Newly Swissed Online Magazine

13 things I noticed while working in a Swiss bar

Working in a Swiss Bar

When it comes to settling in Switzerland, there are as many different experiences as there are people.

Each story is unique, including mine: My first days here were spent working in a Swiss bar in a small mountain village in the Bernese Oberland.

Not knowing some of the strange customs, let alone having heard Swiss German before, my first weeks in Switzerland were shaped by more than one funny moment… Can you imagine a Latvian trying to hustle a local Swiss bar from behind the counter?

Welcome to my collection of curiosities, misunderstandings, and Swiss German words from when I was working in a Swiss bar.

"E Stange, bitte."

Why is he asking me for a rod? I am working at a bar, not at IKEA.
And what in the world is a Herrgöttli?

"Eis Bier, gärn."

An ice beer? Always those special requests…

Working in a Swiss Bar

"Es Glas Wiisse, gärn."

Ok, I get it. It’s something white, but what exactly is it that they want?

"Es Ballönli, bitte!"

I don't believe we sell balloons here.
(This is how some elderly Berners order a 1-deciliter glass of white wine.)

Working in a Swiss Bar

Suuri Zunge at a bar is not a pack of sour candy!

(Note to self.)

Customers decide whether or not they like you from your facial expression when you ex a shot of Appenzeller.

Working in a Swiss Bar - Appenzeller

The game Stump has been (and will be) here for good.

Because the combination of a hammer, nails, and getting drunk does not scare the Swiss.

Working in a Swiss Bar - Stump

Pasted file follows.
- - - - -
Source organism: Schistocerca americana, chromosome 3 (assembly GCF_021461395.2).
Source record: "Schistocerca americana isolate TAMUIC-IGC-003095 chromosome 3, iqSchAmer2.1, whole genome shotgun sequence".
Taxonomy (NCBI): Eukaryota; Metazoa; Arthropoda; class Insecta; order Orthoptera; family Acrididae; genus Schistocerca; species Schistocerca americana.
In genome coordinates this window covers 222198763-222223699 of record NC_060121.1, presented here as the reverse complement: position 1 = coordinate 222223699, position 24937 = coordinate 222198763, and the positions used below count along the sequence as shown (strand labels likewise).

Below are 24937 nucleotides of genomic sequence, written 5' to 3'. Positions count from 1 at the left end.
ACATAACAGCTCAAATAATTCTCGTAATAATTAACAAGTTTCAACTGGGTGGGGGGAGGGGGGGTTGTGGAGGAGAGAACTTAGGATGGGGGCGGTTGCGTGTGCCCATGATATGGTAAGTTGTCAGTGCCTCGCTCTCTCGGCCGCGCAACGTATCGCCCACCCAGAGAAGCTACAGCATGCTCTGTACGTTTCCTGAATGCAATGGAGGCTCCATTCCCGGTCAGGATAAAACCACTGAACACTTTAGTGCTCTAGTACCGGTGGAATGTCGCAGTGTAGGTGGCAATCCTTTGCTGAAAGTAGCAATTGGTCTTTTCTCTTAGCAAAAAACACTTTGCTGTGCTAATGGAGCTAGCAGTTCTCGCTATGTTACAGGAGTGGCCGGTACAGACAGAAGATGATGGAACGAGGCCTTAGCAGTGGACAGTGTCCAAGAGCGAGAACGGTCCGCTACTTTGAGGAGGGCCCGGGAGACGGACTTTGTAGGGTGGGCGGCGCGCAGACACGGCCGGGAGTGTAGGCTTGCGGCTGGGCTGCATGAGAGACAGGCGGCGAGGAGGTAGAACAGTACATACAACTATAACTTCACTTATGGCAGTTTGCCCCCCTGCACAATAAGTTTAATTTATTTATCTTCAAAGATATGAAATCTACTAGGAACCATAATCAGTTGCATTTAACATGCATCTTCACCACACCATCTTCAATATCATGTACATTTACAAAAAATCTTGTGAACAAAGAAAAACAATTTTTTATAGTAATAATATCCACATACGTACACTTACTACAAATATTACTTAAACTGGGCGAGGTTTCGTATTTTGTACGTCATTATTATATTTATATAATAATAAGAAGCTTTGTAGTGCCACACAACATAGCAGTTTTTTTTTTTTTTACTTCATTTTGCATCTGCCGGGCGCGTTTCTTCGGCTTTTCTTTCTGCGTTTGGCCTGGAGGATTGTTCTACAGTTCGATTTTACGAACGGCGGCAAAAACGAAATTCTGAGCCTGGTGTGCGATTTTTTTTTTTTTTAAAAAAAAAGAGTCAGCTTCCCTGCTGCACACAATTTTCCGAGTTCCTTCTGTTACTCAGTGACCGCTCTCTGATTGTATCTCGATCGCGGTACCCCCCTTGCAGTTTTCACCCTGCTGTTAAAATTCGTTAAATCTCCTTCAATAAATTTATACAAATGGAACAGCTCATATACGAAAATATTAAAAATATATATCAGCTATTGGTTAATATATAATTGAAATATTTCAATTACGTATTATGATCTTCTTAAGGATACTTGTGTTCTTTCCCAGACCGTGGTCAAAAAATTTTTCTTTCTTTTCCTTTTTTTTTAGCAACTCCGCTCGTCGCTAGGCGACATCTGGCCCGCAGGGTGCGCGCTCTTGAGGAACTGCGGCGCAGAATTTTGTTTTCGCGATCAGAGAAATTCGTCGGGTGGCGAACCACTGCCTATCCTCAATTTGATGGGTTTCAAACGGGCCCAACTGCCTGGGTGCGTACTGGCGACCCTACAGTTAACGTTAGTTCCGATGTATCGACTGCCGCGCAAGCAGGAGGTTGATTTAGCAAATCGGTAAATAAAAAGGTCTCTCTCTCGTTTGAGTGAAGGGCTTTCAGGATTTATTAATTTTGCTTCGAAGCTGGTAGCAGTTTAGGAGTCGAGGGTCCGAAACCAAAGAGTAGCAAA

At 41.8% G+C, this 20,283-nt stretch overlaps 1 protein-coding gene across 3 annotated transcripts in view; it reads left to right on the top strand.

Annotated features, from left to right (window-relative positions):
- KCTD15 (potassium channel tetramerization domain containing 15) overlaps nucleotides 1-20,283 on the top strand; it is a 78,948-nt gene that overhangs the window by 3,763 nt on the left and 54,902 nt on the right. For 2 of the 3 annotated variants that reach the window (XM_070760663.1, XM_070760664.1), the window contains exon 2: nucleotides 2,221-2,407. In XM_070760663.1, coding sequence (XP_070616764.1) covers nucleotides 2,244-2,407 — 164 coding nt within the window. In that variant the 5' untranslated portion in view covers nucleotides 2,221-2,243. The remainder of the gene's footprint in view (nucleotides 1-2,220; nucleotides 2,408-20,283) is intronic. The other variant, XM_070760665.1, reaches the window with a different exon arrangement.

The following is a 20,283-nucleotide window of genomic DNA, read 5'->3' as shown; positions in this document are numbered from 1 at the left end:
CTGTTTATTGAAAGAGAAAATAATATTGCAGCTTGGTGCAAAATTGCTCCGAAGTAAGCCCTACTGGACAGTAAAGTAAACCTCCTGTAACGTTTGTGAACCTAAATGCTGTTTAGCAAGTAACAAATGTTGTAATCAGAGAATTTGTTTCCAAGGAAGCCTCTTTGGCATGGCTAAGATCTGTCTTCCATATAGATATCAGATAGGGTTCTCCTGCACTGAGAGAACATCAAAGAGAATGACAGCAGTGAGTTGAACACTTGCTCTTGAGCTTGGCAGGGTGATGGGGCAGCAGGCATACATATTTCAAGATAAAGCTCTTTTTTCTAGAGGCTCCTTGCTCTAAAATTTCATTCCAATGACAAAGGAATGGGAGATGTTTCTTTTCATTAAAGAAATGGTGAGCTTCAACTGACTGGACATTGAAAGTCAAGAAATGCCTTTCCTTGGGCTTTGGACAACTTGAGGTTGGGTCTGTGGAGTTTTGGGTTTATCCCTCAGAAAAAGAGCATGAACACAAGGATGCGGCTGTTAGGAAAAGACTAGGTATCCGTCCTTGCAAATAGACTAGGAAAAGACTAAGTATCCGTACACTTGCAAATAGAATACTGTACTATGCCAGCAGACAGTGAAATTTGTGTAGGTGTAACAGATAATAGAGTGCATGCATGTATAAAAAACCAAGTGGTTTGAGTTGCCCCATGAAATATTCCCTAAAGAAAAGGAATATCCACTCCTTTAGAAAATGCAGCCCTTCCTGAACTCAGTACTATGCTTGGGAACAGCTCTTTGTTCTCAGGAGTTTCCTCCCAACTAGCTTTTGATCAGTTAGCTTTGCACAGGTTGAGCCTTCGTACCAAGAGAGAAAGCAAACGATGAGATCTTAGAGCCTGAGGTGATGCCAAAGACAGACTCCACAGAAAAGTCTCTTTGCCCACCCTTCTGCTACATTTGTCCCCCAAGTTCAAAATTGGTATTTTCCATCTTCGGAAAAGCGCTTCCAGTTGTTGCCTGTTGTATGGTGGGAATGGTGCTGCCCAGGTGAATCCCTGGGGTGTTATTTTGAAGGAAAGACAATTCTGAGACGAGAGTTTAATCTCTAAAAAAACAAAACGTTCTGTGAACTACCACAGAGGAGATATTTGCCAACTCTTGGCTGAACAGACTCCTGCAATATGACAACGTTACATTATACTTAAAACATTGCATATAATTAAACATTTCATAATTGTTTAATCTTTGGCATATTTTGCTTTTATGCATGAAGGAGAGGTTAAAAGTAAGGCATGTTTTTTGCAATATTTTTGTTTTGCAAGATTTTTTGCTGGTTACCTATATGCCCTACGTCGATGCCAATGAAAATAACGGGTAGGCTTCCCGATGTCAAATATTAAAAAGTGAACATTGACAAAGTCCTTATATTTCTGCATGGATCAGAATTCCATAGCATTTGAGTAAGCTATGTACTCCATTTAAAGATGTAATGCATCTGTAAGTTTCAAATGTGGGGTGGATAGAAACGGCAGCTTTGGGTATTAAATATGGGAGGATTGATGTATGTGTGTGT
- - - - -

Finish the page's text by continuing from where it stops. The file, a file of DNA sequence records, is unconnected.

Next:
s'Röteli is not the same as s'Roote.

That is unless you want to serve liquor instead of wine.

It's fun to start shouting "Nei, nei, nei" when they’re saying "Prooost"!

How to piss off someone from Valais?

Tell them that other regions of Switzerland make good wines, too.

Me: "Why are we placing these guests in the corner?"

Colleague: "They're having cheese fondue..."

Swiss Cheese Fondue

One can't imagine an après-ski in Switzerland without a Kafi Luz!

A group of men in traditional costumes walks into the bar while ringing huge cowbells, just to kill a bottle of beer in five minutes and continue to the next bar...

Yepp, this is a normal sight on New Year’s Eve in Switzerland.

Want to know the best thing about working in a Swiss bar?

The views, of course!

Working in a Swiss Bar

Helpful resources to learn Swiss German:


Kristīne is a Tourism Organisation and Management graduate from Latvia, currently living in Bern.

She is into travelling, photography, handicrafts and online marketing. She doesn't spend the weekends home, and she will never say "no" to an invitation to go hiking in the mountains.

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